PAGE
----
Mountain People pp. 41-42 ([1972] 1987)
Colin M. Turnbull

Ik language related to classical Middle-Kingdom Egyptian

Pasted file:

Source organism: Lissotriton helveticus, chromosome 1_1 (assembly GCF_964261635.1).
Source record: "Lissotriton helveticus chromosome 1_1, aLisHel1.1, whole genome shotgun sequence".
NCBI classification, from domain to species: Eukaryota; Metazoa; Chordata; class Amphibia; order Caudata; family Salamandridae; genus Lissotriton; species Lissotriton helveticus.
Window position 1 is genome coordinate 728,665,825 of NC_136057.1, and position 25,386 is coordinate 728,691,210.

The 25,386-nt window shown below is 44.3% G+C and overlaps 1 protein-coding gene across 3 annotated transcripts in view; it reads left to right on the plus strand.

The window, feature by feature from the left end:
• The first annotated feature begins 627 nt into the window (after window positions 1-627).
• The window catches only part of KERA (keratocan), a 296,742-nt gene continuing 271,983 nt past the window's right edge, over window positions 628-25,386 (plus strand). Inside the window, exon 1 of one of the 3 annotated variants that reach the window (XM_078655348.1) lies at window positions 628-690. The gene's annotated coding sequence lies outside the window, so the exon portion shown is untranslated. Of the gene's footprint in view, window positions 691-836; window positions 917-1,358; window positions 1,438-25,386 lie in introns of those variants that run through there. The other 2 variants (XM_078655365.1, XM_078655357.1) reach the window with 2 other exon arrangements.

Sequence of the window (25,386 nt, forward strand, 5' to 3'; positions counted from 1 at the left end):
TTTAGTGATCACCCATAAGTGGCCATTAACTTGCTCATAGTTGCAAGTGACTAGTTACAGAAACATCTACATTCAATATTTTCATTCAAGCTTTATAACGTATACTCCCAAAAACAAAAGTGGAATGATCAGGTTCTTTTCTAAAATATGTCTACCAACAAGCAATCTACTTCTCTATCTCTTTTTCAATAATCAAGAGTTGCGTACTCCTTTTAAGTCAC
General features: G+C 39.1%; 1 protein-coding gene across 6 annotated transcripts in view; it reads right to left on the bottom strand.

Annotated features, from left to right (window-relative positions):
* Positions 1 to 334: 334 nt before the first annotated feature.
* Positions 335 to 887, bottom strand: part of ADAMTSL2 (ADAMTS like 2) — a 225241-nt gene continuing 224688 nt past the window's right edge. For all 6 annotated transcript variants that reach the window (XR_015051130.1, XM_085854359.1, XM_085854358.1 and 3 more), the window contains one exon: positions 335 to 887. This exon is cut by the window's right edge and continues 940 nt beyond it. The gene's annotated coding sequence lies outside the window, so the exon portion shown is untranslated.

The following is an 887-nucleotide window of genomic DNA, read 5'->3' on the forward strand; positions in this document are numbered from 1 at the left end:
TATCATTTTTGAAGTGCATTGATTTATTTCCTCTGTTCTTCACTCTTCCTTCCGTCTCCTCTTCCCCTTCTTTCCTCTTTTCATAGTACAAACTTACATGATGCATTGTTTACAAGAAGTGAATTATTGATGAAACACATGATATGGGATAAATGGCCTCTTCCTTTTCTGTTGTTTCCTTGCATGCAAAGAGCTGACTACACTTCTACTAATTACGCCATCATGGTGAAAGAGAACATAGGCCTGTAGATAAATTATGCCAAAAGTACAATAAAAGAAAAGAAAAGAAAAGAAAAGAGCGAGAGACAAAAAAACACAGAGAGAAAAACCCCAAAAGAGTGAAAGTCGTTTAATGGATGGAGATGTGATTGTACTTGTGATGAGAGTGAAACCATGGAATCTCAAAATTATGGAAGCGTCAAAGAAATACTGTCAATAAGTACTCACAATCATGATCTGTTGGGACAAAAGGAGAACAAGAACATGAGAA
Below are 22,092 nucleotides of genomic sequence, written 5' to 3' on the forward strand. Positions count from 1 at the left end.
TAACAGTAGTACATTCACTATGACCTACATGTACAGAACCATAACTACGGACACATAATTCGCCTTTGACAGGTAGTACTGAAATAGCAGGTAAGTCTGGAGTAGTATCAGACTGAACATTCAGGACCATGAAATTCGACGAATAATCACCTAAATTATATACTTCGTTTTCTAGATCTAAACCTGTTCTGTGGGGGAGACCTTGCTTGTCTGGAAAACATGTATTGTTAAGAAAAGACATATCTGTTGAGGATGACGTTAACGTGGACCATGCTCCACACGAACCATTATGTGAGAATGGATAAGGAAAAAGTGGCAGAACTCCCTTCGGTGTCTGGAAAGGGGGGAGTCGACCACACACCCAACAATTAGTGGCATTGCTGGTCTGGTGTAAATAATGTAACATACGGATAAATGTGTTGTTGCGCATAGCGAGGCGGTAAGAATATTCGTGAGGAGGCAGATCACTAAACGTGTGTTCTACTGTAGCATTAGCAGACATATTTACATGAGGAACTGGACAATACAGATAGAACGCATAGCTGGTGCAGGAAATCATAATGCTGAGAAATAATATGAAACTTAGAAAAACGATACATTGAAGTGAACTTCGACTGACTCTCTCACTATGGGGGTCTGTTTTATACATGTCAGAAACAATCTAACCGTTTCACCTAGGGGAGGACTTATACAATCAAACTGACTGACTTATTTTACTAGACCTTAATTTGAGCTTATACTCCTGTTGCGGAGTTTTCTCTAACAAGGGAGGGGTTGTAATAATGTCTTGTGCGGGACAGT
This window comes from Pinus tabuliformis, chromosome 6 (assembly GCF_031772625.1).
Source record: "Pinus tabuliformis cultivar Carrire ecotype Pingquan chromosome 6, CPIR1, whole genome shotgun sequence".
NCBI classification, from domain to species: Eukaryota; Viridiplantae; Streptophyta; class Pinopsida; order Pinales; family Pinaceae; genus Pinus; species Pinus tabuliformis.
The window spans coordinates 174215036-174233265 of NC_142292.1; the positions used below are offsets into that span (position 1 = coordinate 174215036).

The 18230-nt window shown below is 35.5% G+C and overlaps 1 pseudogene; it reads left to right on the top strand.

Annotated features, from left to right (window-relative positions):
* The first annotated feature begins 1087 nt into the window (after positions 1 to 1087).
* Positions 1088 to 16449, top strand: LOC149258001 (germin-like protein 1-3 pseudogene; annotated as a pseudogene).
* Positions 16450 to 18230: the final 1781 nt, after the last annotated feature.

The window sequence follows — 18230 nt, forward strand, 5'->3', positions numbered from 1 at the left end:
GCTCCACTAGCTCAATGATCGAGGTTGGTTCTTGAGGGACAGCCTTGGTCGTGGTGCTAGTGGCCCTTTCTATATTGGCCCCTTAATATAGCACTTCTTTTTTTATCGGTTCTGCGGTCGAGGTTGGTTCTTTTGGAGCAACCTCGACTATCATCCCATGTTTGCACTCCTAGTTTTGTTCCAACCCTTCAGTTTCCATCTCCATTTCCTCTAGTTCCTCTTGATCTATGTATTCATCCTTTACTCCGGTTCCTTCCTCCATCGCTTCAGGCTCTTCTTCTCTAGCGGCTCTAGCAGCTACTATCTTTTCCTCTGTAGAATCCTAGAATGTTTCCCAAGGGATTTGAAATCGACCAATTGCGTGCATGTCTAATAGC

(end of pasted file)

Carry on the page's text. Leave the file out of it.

The Assistant Administrator made me as welcome a he could, and sent for two Teuso boys who had spent the previous year at the Catholic Mission school nearby. They arrived the next day, looking like models of Mission cleanliness, scrubbed and neatly dressed, and soon showed that although their English was not even basic, it was enough to give me a start on their language without the intervention of Martin's Karimojong, which turned out to be as doubtful as the boys' English. After two days in KaaIong Martin told me that he was not at all sure he wanted to stay in Karimoja, let alone go up into the mountains. He made a brief visit to the nearby village of Kasilé, where he had discovered a relative of his was teaching, and he said his relative was going to help him get to know some of the Teuso living there and then he would be able to let me know definitely whether he would stay on or not. That left me free to work with Peter and Thomas, who got permission from the school to take time off to teach me their language. The teacher made a special visit to confirm the story, because he had never heard of anyone wanting to learn to talk like the Teuso—not even the local Karimojong could understand them. But the two boys were regular visitors, and over countless cups of sugar and tea they quickly provided me with a fine four-hundred-word vocabulary, and together we worked out the basic essentials of the grammar. It was not easy going, and to the end many of the subtleties of pronunciation eluded me. They involved implosives and explosives following hot on each other's heels, and I never developed the sheer muscular control required. Many of the subtleties I did not even hear properly until Archie Tucker, the English linguist, accepted an invitation to come up and see just what this extraordinary language was, for it certainly was not Sudanic or Bantu. Archie finally pronounced, with no little satisfaction, that the nearest language he could find to this one was classical Middle-Kingdom Egyptian! But in total ignorance of the historical importance of the language I was learning, I struggled on and found, as might be expected, that the further I got with it the more communicative Peter and Thomas became. After a week they confided in me that Teuso was not their proper tribal name at all, it was one of several names applied by the various "foreign" tribes around them. Their real name was Ik (pronounced as Eek), and the language was icietot (Eechietoht). I had begun to suspect that Teuso was not their real name, but to my direct questions they had always answered that it was, until they decided to say the opposite. I found out that most Ik share this habit. It is a kind of a game, to see how effectively you can lie and fool someone. Then when you have proven your ability you have the additional fun of telling your victim. Many a time I was to hear them say, "You don't really believe what we told you, do you?" But anthropologists have their own ways of worming the truth out of reluctant informants, and I learned to play the game the Icien way.